they sell death to each part of this world. The nations boasting of their
armies are facing a crisis of doctors and paramedics.  A new world order is in the making.
The question of the hour is shall we go
back to the normal which was never normal to convince the poor, that there life
is normal. Is it normal to have a large population left unrepresented and their
issues not making it to political debates? Will the earlier normal be normal
enough to pull out the poor and under privileged out of their tragedies? Shall
we not embrace a new model of politics and economy with the maxim incorporated,
‘welfare for all.’ Scholars, scientists, economists, political scientists
and other informed lot of this country keep on warning those in power about the
miseries of people and the disaster it can unfold anytime but to no avail. Is
this the reality that development is not the primary agenda but a mirage shown
to people at the time of elections. This behaviour of politicians and
governments repeatedly going unaccountable has made the process of elections
akin to begging. The only difference between the ‘literal’ begging and ‘political’
begging is that when a beggar asks for money, he/she doesn’t assure you of
anything in return but a political beggar takes you to a tour of development,
showers promises and what not, only for securing his vote bank. The result
however remains the same. The comparison here has not been made to harm the
dignity of those who beg out of poverty and other genuine causes but to un-wrap
the fraudsters in the white but not so clean khadi.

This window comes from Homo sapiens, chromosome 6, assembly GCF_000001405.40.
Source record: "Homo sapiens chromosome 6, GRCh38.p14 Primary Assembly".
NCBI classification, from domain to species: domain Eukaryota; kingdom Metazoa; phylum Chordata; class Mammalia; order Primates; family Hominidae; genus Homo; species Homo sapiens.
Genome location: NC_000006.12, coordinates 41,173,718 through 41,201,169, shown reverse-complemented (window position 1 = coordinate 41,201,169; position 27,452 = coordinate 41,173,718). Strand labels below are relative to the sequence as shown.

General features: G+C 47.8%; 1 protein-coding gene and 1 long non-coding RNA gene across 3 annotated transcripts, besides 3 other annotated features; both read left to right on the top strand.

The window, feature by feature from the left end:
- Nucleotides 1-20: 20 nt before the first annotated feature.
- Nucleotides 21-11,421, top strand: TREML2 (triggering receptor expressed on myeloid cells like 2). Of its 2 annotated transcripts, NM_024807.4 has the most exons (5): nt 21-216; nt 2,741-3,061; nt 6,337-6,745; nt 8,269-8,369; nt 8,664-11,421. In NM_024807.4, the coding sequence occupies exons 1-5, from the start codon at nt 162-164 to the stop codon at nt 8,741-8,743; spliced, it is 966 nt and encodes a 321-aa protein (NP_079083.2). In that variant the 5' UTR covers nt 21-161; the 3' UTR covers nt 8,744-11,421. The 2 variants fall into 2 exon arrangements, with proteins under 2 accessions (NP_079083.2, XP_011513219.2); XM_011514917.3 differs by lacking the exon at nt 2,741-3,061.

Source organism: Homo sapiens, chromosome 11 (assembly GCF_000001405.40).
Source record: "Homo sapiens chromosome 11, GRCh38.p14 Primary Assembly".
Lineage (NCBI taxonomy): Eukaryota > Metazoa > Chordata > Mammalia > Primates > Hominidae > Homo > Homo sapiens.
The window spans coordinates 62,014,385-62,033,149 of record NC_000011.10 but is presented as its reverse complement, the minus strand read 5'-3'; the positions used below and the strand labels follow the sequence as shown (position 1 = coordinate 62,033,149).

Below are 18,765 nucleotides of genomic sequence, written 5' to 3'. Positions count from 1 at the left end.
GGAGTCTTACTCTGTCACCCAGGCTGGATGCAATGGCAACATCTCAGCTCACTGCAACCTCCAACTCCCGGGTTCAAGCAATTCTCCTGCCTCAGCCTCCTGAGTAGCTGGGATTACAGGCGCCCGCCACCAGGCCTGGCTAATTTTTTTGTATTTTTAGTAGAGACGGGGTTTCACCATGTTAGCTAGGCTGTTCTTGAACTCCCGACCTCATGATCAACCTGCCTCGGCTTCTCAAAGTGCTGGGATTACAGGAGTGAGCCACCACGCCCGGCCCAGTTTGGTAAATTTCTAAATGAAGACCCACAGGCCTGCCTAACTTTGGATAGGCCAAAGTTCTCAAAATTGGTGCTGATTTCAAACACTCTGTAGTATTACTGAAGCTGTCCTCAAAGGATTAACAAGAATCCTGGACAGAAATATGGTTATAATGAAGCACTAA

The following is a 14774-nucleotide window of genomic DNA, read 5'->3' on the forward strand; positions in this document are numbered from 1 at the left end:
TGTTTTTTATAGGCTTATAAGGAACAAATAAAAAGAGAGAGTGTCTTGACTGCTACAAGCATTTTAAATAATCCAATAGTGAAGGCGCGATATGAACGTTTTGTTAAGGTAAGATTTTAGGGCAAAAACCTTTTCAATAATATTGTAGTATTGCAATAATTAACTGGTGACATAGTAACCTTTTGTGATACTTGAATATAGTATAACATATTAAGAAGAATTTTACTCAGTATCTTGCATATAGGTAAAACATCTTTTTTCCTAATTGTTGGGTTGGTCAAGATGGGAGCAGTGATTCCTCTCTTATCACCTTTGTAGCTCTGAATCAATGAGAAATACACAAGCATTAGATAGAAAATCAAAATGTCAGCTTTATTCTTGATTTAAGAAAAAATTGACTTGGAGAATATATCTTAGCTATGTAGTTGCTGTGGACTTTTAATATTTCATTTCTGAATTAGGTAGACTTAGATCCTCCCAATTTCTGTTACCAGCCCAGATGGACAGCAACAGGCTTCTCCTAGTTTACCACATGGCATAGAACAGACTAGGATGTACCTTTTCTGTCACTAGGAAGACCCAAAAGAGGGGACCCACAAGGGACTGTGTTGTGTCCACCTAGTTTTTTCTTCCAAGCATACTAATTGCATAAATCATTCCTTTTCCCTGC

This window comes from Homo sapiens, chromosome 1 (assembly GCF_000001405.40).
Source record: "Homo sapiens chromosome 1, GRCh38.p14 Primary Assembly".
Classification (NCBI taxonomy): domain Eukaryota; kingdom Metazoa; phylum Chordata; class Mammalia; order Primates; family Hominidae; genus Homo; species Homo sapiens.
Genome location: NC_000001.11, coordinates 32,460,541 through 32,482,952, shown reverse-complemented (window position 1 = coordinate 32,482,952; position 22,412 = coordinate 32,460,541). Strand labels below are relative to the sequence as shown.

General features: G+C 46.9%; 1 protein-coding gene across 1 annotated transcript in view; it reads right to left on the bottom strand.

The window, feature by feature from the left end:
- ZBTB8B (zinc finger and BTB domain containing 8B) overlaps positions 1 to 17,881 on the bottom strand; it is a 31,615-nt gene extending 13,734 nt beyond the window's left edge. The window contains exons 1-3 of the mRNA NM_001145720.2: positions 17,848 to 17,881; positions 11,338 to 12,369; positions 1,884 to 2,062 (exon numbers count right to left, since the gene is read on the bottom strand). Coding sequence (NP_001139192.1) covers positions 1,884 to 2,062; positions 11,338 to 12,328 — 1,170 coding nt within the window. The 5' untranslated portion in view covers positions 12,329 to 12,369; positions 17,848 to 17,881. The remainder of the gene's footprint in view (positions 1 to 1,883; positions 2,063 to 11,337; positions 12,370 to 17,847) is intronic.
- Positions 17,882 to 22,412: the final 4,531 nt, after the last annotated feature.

Of late, we are witnessing that now even
the development hardly makes it to the speeches of the candidates contesting an
election. The interests of the larger group, those who vote, those who work day
in and day out in the development of this nation- the working class, the
farmers and of course the urban destitute- the beggars, are repeatedly thrown
in the trash bin. Are we consciously choosing the wrong government? Or our
voting system is not fit for choosing a right government in a multi-party
system? Has the time come for a shift in the voting system from
First-Past-The-Post commonly known as the plurality voting system to a more
inclusive Ranked and Instant Run-Off voting system commonly known as the
Majoritarian voting system? May be, we can design a new voting system- more
inclusive and transparent, only if we acknowledge that the existing one is not
in the interest of the public at large.


References
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Firdous Ahmad Malik ([email protected]) is Doctoral Fellow, Department of Economics, Babasaheb Bhimrao Ambedkar University, Lucknow, Uttar Pradesh-226025


Maajid Hussain Bhat ([email protected]) is Doctoral Fellow, Department of West Asian Studies Aligarh Muslim University, Aligarh. Uttar Pradesh